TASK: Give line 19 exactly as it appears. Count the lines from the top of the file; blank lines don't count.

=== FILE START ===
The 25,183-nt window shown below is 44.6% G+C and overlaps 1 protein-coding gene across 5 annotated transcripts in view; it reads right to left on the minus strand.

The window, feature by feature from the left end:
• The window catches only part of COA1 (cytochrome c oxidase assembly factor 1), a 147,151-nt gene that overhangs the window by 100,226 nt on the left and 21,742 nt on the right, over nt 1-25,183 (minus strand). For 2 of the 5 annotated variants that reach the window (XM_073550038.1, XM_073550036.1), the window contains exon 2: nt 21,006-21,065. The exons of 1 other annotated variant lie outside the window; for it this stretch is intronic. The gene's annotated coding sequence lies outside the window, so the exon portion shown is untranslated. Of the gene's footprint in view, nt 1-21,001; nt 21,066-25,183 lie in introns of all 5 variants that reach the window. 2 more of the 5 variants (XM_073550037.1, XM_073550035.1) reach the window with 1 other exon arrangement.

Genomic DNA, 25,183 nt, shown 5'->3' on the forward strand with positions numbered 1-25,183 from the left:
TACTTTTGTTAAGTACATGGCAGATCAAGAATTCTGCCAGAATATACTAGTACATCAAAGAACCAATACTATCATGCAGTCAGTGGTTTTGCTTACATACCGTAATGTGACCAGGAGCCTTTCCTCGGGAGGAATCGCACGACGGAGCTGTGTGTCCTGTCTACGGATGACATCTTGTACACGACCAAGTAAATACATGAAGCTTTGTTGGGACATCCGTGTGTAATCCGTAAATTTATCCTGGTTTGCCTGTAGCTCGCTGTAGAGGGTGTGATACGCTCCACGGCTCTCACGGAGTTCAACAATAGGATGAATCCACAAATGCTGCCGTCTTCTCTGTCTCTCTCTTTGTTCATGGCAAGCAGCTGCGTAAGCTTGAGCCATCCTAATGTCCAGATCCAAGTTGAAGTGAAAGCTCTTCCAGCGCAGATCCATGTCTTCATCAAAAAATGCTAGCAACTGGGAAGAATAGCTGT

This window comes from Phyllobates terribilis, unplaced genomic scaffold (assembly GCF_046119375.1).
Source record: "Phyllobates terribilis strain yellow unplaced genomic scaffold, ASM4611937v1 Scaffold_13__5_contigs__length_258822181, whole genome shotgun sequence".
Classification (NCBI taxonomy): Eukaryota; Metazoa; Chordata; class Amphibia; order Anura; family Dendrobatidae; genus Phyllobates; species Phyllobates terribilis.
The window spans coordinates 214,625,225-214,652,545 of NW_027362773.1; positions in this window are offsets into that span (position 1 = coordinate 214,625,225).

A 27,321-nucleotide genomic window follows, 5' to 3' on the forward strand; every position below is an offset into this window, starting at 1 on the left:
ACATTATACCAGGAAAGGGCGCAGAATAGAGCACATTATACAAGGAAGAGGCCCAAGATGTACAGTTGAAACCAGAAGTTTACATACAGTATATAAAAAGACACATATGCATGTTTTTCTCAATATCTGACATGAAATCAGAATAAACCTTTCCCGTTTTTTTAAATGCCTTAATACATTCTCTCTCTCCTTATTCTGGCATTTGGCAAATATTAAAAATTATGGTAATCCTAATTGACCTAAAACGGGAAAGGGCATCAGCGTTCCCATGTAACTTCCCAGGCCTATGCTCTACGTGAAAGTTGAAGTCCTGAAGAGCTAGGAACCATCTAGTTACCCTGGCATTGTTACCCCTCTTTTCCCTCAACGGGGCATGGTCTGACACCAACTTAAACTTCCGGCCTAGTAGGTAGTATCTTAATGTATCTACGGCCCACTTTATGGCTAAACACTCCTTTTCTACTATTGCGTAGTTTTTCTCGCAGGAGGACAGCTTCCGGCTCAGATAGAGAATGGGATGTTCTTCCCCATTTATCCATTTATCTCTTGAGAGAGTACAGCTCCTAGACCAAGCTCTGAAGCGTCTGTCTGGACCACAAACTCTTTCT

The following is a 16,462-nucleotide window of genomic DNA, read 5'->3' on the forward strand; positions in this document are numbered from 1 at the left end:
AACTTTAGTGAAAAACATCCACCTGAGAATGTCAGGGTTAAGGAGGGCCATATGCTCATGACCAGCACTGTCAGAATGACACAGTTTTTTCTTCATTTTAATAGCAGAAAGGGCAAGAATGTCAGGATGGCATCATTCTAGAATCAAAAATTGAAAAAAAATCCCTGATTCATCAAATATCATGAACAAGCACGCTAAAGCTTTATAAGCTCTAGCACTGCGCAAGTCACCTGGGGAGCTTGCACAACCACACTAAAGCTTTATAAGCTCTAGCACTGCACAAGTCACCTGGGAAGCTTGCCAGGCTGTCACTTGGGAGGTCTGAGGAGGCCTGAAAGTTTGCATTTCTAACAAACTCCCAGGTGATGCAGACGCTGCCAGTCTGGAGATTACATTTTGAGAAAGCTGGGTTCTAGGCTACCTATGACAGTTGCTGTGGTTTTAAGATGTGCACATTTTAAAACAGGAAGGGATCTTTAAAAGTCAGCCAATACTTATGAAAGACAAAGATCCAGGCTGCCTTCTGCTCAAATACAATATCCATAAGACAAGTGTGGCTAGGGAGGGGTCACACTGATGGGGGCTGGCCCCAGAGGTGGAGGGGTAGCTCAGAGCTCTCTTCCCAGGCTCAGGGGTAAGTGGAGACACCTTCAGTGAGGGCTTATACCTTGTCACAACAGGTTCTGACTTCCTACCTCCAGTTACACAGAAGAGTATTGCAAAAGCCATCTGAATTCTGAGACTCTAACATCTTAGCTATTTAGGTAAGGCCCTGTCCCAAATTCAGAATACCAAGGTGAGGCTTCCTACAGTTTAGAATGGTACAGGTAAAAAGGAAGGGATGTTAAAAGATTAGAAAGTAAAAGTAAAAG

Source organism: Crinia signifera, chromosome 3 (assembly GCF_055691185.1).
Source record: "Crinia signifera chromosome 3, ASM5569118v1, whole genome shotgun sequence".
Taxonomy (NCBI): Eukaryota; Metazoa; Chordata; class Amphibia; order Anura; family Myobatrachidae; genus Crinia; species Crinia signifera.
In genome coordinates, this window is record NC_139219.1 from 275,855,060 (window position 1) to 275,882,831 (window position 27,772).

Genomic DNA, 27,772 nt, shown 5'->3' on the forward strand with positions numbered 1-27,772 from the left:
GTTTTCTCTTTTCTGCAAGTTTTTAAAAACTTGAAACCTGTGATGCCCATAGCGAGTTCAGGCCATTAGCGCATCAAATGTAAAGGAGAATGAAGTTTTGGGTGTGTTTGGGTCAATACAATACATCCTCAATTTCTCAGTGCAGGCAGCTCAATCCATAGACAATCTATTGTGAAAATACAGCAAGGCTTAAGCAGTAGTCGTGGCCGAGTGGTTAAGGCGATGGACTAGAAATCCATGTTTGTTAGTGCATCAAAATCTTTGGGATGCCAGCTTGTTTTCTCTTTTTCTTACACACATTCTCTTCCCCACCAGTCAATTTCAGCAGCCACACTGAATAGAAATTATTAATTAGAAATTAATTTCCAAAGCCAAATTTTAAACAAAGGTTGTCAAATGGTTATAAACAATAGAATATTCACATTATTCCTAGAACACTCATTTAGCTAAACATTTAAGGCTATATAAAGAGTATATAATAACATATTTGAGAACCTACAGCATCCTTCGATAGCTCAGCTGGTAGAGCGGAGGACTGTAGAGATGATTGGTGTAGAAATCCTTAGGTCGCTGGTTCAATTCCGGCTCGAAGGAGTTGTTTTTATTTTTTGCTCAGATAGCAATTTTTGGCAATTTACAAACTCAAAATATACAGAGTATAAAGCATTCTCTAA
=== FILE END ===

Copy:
GTTTTCTCTTTTCTGCAAGTTTTTAAAAACTTGAAACCTGTGATGCCCATAGCGAGTTCAGGCCATTAGCGCATCAAATGTAAAGGAGAATGAAGTTTTGGGTGTGTTTGGGTCAATACAATACATCCTCAATTTCTCAGTGCAGGCAGCTCAATCCATAGACAATCTATTGTGAAAATACAGCAAGGCTTAAGCAGTAGTCGTGGCCGAGTGGTTAAGGCGATGGACTAGAAATCCATGTTTGTTAGTGCATCAAAATCTTTGGGATGCCAGCTTGTTTTCTCTTTTTCTTACACACATTCTCTTCCCCACCAGTCAATTTCAGCAGCCACACTGAATAGAAATTATTAATTAGAAATTAATTTCCAAAGCCAAATTTTAAACAAAGGTTGTCAAATGGTTATAAACAATAGAATATTCACATTATTCCTAGAACACTCATTTAGCTAAACATTTAAGGCTATATAAAGAGTATATAATAACATATTTGAGAACCTACAGCATCCTTCGATAGCTCAGCTGGTAGAGCGGAGGACTGTAGAGATGATTGGTGTAGAAATCCTTAGGTCGCTGGTTCAATTCCGGCTCGAAGGAGTTGTTTTTATTTTTTGCTCAGATAGCAATTTTTGGCAATTTACAAACTCAAAATATACAGAGTATAAAGCATTCTCTAA